We all know that less and less visitors come in via our homepages and actually those years of rows over what should get priority on the old /index.html page are [slowly] coming to an end. All that said they are still a great way to set the tone for a site and also for someone doing a little research to get a quick comparison of what people are up to at the moment🙂
Since the rise [and rise] of GOV.UK it could be easy to think there is only one way of approaching government websites but over the last few months there have been a few teams doing their own thing.
The National Archives launched their new look late September. As you can see below it is a very modern looking site, attractive but also easy to navigate. The ‘mega menu’ is an interesting (and slightly brave?) choice but I think it works really nicely. The options in search to swap between the site and the records isn’t that obvious though. It works great on all my mobile devices as well (which is true of all these sites.)
I’m not sure when the new Ordnance Survey site went live but I’m pretty sure it must have been this summer some time. I have to be honest I think the massive hero/carousel is way over the top but they have also made some interesting choices. The split of the site in to ‘Public’ ‘Business and Government’ and ‘International’ each with their own focus and secondary navigation is an interesting idea and something I batted around a bit at the MRC – sometimes it is just too hard to do a one size fits all website. They also do some lovely stuff with maps and geo as you’d expect.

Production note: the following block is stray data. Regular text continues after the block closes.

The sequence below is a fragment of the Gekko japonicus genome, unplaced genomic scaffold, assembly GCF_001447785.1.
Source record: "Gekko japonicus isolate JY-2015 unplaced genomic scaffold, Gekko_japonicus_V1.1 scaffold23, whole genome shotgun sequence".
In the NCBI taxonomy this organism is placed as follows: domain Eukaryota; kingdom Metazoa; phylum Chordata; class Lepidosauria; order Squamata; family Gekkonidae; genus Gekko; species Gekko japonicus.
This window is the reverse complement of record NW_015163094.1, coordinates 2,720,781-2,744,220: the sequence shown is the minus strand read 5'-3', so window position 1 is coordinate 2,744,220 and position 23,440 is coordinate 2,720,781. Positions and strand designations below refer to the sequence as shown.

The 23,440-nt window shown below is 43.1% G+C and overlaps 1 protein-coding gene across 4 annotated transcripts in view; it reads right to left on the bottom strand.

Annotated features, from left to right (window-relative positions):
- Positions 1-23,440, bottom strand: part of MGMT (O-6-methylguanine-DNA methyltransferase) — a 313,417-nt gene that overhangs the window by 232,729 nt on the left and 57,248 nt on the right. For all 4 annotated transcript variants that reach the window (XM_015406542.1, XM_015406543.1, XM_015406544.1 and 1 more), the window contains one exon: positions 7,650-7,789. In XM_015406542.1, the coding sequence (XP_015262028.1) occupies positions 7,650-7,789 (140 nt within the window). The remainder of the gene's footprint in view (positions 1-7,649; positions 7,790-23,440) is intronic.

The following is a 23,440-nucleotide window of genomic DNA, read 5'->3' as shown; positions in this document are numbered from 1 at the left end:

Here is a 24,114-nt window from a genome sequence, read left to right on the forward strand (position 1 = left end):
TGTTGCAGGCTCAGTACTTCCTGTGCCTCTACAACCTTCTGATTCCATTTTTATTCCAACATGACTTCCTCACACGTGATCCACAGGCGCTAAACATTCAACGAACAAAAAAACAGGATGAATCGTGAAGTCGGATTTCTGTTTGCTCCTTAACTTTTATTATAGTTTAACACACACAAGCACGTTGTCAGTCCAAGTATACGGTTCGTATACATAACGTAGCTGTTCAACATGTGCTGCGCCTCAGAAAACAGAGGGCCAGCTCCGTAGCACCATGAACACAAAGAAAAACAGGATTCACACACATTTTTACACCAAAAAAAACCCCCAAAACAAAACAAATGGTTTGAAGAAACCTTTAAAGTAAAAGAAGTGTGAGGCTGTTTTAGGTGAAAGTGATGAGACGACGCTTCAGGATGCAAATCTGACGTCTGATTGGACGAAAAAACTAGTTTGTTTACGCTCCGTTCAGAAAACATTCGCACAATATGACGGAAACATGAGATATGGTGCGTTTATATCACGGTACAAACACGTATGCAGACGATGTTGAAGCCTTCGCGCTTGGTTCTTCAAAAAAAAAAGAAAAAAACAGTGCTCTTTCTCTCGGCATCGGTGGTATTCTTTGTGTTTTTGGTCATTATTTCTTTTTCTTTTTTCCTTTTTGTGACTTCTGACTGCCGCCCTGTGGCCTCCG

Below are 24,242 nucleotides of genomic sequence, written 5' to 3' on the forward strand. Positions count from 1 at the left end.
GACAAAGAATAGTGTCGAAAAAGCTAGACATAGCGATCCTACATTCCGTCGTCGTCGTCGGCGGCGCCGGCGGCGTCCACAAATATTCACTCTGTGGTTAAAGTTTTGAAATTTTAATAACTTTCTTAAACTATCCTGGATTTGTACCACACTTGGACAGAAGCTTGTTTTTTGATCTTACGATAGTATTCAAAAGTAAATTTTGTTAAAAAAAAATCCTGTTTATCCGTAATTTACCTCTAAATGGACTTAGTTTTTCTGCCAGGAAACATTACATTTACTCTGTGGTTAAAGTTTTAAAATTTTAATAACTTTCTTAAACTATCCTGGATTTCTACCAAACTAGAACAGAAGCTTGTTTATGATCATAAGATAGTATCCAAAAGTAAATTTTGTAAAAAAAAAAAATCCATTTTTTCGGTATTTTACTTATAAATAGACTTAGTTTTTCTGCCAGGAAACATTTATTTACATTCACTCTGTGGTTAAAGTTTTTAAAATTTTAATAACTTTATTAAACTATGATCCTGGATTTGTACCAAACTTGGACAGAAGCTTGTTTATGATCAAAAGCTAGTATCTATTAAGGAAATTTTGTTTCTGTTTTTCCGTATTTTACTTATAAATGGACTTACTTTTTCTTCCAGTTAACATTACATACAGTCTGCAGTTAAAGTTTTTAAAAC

The TfL beta has been available for a while now and I’ve been interested in following the progress on their blog. Again it is a very attractive site – it showcases some pretty impressive photography in that classic ‘hero’ spot but also puts the most used features of the site – like the journey planner – front and centre. I can attest to how well this works on a mobile as well given I am regularly a little lost in London and yet never download a Tube app!
Lest we forget this is now the standard we all get judged by. I once heard it described as “looking like one of those domain squatter pages” but the reality is the focus on just delivering what the user wants has been hugely successful (which I doubt was a surprise to anyone reading this!)